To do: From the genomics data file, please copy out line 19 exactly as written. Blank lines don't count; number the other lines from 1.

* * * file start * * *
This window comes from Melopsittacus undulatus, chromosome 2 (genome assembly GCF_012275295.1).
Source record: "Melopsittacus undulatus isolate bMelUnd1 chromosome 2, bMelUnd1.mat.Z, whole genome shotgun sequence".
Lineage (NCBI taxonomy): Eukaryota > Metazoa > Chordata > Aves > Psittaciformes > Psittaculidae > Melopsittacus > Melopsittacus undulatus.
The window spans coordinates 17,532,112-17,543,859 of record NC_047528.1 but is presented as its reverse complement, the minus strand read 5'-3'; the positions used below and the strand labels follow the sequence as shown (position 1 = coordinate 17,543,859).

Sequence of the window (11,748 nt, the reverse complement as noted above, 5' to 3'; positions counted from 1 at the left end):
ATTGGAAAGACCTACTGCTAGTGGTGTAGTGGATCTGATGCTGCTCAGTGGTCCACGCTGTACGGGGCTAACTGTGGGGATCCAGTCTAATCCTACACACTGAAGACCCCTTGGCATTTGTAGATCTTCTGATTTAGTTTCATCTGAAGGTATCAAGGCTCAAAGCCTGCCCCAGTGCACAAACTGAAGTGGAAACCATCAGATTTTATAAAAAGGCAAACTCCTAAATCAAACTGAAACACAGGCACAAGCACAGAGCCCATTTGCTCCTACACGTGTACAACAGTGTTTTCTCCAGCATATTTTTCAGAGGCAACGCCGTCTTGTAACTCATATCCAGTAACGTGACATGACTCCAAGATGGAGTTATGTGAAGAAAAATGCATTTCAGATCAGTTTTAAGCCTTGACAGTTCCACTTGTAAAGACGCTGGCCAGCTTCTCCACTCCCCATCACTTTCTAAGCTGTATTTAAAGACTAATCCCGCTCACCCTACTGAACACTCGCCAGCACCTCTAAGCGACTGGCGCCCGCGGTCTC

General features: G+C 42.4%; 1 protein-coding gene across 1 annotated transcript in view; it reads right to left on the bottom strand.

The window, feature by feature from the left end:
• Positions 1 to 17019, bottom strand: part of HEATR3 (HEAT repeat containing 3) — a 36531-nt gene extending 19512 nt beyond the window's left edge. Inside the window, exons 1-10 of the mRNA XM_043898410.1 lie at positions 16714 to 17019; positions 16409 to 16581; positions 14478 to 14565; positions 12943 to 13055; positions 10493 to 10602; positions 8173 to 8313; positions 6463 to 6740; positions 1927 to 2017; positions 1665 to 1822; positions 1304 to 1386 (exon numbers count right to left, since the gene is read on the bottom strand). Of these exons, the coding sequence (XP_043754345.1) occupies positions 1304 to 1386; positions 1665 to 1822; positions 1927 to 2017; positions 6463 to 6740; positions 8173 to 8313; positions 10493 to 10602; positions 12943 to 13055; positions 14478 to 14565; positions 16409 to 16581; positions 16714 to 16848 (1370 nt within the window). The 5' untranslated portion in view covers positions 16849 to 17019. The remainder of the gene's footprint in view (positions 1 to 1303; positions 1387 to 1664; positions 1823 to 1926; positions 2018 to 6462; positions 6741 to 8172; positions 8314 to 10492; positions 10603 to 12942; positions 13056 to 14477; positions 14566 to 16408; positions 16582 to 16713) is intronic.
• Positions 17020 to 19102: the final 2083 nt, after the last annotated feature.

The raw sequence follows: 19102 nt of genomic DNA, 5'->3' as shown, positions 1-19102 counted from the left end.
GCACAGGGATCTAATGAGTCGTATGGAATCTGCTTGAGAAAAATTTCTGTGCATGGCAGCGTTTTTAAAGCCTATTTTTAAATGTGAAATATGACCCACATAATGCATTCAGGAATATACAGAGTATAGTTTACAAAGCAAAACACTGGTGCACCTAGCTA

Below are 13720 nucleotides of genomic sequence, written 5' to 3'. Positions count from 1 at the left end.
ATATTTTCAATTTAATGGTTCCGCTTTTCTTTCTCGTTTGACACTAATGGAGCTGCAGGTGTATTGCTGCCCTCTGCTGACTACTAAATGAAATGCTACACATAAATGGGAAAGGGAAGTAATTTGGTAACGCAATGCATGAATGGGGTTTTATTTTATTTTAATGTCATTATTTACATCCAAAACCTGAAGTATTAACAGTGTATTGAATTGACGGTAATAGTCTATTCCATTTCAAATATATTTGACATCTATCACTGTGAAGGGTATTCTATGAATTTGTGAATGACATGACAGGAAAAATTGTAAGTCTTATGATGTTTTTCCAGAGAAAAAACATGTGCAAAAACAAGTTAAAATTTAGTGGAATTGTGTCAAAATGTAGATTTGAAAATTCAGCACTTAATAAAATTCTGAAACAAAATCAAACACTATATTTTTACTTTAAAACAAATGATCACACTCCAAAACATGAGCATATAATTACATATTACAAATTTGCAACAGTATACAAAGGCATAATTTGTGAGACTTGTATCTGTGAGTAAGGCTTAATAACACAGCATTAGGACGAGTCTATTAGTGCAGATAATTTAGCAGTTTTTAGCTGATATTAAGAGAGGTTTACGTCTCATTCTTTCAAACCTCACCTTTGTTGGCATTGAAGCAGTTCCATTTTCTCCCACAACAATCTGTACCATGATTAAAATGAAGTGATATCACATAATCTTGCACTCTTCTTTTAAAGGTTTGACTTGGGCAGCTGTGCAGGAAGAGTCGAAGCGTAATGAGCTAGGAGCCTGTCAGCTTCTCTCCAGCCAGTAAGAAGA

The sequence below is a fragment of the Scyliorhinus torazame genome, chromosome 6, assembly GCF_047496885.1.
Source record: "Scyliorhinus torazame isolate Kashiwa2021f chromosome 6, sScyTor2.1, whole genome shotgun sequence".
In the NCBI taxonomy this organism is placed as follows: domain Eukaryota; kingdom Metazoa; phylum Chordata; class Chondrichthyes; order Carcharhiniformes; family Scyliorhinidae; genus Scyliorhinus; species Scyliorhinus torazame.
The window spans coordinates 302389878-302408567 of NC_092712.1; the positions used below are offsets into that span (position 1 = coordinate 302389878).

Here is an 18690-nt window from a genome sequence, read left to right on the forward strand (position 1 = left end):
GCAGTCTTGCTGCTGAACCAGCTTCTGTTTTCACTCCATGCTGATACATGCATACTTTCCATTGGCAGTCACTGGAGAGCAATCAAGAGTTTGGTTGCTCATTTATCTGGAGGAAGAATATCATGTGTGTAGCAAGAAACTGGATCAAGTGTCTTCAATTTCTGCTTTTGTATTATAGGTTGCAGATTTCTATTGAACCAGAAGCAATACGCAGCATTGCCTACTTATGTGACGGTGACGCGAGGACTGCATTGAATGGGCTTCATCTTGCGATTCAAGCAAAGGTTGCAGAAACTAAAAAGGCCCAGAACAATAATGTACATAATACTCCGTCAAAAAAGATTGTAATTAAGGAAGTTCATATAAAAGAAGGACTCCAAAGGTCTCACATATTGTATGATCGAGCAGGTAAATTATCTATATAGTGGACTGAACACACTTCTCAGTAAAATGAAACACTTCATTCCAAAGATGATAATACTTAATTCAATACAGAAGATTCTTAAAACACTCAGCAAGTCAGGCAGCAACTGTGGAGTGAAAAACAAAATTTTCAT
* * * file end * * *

Here is an 18690-nt window from a genome sequence, read left to right on the forward strand (position 1 = left end):